Sooner or later, an entrepreneur has to confront this fact. It’s an ugly fact because of all the things we do with it.

For me, I felt that this was a fundamental injustice in the world. If I’m working my ass off to better myself, my skill set, and to really take on my life and live out in the realm of uncomfortable, why should someone who hasn’t done all of that be able to make more money than me?

That seems fundamentally unjust. Like there’s a way it should go, and this doesn’t align with that.

This is opposite what the world sells us. The world sells us the story that if you put your head down, go to school, do your work, be good, stay in line, make some waves (but not too big), and behave, you’ll get your just desserts. You will be entitled to an income commensurate with the work you’ve done.

And so consequently, we act in accordance with this made up rule. We say things like “I’m not experienced enough yet to ask for that kind of salary, so I’ll wait a few years. I’ll ask for this lower salary — that’s more reasonable.” Never mind what you want — what you can ask for is dictated by the rule.

Part of the challenge here is that the world collectively buys what it sells.

Which means that our world is set up to agree with the made-up story that you get paid based on how good/experienced etc. you are at something.

What we believe becomes true, since we align our actions with our beliefs and our actions create our environment.

Most organizations will hire on this basis, and most salaries in any kind of corporate structure will be based around the idea that the more experience you have under you, the better you will be paid.

And the consequence of that is that it’s really hard to break out of the story from within. People buy into the story that that is the way our remuneration works, and so that is the way things work.

I’m inviting you to consider that it doesn’t have to be the way you work.

Becoming an entrepreneur means that you get to make up your own rules.

And even then, this isn’t necessarily a problem, except when it remains undistinguished — when you hang on to the belief that it’s “true” instead of seeing it as one of many games you could be playing.

In that case it becomes a yoke you tie yourself too, delaying the scary actions and potential for possibility until you have enough experience, success, social proof, or whatever else you think is required.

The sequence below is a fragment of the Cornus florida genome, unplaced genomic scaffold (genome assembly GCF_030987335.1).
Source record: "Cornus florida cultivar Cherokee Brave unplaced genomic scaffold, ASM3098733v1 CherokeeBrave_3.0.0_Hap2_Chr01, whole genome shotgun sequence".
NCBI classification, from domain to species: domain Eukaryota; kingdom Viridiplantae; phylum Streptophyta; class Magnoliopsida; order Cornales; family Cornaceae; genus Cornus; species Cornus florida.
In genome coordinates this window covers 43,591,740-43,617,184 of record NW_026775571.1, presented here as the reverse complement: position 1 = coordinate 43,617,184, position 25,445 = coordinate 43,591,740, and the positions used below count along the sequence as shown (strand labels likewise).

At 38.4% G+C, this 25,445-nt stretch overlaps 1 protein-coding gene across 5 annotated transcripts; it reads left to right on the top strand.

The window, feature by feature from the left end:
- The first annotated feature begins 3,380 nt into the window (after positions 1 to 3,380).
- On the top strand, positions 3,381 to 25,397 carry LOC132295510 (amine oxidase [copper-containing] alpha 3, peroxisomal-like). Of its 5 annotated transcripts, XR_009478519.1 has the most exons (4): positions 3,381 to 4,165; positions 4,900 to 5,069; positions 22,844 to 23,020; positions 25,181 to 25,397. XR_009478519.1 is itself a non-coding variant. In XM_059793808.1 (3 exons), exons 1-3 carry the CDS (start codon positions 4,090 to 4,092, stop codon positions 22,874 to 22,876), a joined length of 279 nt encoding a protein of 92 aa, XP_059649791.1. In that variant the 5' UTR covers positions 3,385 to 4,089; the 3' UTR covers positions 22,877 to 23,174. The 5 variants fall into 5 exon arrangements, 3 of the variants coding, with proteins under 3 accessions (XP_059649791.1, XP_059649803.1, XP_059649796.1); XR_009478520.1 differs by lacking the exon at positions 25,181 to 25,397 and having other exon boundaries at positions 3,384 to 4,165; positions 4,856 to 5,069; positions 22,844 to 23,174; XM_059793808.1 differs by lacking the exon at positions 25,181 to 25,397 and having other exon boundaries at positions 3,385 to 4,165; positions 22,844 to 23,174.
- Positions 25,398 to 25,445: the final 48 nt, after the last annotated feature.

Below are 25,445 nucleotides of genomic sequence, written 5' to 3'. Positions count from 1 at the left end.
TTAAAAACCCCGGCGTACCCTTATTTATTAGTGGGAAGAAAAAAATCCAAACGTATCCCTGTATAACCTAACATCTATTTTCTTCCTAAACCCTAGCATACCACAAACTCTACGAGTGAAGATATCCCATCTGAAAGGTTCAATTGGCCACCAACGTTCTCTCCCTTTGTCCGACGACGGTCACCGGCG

When you really get that your ability to earn is untethered from your skill or experience, you are freed.

You can become indignant about that fact. You can argue that you should still charge a certain amount because you don’t feel it’s “fair” or “in integrity” or “authentic” to charge more until you’ve been in the game for longer (or whatever the reason is). And that’s fine to do — just be clear that it’s unnecessary. It’s actually not the way the game has to work.

When coaches really get this, something magical shifts. Usually there’s a period of mourning — anger, frustration, righteousness. But then there’s a freedom. They’re freed up to take a look at what’s really getting in their way, rather than continually pouring more energy and resources into one thing in the hopes that it will get them back a different thing.

I’m not suggesting that you shouldn’t continually invest in your own training and betterment. I’m not suggesting that you shouldn’t continue gaining more experience.

I’m not even suggesting that you shouldn’t wait to charge more money until you’ve got more experience.

What I’m doing is inviting you to drop the belief that one is tied to the other. Get more experience because you want more experience. Invest in more training and development because you want to be masterful in your craft.

All of those things serve to bolster our belief about what we can earn, and that is the crux of all of this:

Your ability to earn a certain amount of money is, more than anything else, a function of your belief that you can earn that amount of income.